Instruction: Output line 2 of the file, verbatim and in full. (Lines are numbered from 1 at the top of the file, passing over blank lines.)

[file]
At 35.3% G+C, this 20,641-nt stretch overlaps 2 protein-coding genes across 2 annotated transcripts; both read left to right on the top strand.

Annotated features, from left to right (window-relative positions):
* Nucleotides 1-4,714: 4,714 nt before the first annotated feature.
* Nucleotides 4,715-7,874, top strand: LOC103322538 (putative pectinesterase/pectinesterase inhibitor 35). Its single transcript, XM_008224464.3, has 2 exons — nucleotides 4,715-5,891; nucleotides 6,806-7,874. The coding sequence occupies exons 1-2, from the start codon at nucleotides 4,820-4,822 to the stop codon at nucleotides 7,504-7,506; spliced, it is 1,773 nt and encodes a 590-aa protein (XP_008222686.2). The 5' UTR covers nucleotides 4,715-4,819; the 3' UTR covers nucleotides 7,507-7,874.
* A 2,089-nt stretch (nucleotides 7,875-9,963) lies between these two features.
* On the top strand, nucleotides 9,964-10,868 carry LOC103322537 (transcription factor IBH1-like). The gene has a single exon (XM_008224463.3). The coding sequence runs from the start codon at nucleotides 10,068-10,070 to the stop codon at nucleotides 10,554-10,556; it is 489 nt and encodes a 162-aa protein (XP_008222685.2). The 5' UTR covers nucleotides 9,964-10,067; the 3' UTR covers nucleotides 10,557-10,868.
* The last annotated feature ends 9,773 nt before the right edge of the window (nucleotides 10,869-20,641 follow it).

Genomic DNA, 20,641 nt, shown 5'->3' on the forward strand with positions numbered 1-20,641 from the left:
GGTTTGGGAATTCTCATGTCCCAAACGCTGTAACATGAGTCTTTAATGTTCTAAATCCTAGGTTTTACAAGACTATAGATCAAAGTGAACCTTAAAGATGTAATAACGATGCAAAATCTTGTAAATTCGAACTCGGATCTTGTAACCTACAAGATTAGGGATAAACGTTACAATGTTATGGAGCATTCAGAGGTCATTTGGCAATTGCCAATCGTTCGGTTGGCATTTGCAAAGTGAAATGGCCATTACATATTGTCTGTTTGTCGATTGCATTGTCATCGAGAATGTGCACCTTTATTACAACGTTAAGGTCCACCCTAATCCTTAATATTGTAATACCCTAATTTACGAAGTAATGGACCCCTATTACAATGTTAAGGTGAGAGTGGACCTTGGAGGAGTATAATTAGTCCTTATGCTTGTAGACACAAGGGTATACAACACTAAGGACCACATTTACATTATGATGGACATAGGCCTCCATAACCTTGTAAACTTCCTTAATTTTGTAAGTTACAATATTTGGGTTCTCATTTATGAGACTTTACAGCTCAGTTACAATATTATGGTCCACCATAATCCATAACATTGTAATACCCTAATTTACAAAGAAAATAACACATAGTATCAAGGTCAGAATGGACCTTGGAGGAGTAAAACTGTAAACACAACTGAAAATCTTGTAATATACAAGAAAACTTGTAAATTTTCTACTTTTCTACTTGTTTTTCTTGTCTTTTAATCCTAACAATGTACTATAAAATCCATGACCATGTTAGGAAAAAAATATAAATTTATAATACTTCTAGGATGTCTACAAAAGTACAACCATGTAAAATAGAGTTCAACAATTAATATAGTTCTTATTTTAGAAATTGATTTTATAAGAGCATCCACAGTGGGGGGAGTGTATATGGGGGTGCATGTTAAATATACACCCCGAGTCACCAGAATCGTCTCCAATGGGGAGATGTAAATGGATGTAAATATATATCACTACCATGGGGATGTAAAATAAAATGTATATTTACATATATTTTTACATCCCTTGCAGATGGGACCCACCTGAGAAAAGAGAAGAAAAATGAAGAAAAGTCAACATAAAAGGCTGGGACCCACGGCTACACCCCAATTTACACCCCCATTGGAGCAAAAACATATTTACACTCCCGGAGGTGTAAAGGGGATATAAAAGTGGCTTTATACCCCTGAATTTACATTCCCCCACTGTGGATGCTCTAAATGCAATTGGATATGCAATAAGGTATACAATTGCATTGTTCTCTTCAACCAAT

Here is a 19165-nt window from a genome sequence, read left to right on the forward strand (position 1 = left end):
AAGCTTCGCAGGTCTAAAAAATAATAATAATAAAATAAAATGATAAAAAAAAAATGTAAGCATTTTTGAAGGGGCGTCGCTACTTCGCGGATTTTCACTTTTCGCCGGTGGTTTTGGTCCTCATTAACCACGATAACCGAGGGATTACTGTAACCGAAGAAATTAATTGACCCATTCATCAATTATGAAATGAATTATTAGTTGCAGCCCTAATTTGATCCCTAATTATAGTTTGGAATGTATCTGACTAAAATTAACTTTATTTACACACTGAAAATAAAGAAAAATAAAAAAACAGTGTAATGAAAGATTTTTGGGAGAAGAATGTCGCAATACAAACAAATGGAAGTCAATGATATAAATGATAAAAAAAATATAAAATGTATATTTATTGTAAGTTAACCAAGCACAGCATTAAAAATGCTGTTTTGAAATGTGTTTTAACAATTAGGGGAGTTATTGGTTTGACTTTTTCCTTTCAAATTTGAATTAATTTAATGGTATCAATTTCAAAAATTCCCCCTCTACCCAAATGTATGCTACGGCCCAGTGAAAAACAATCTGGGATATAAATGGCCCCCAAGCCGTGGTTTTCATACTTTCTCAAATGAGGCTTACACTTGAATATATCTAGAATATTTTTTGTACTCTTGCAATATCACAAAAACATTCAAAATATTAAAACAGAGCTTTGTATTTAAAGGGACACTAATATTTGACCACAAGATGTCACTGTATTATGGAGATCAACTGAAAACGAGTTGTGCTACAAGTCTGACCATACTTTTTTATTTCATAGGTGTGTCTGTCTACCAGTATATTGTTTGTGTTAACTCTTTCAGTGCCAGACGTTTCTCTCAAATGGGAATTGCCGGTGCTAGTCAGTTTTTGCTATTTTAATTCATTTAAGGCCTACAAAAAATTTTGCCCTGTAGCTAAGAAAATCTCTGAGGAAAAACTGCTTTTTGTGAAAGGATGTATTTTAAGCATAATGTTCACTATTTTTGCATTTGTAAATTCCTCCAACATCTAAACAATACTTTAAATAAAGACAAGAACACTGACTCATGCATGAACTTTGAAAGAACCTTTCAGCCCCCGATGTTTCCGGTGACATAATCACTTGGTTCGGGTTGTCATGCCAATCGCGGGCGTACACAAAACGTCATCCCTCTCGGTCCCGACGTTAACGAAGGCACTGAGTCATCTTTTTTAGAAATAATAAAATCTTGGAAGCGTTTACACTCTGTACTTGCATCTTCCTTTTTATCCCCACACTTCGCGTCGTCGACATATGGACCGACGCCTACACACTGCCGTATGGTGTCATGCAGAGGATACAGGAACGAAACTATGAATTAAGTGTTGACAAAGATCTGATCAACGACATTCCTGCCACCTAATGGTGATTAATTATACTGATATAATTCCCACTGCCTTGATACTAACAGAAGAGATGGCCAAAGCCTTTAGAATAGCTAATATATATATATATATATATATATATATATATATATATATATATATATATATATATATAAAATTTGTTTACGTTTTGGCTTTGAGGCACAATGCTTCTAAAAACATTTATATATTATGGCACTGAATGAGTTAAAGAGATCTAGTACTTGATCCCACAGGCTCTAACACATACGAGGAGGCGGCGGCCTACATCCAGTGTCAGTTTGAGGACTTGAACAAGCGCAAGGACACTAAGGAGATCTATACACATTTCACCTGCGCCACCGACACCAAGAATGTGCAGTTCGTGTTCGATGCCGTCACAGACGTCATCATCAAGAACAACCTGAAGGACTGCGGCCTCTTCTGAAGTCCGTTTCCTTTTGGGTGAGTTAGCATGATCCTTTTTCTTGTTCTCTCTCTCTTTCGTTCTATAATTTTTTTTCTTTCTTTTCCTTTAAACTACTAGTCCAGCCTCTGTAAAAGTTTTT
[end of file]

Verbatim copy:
Annotated features, from left to right (window-relative positions):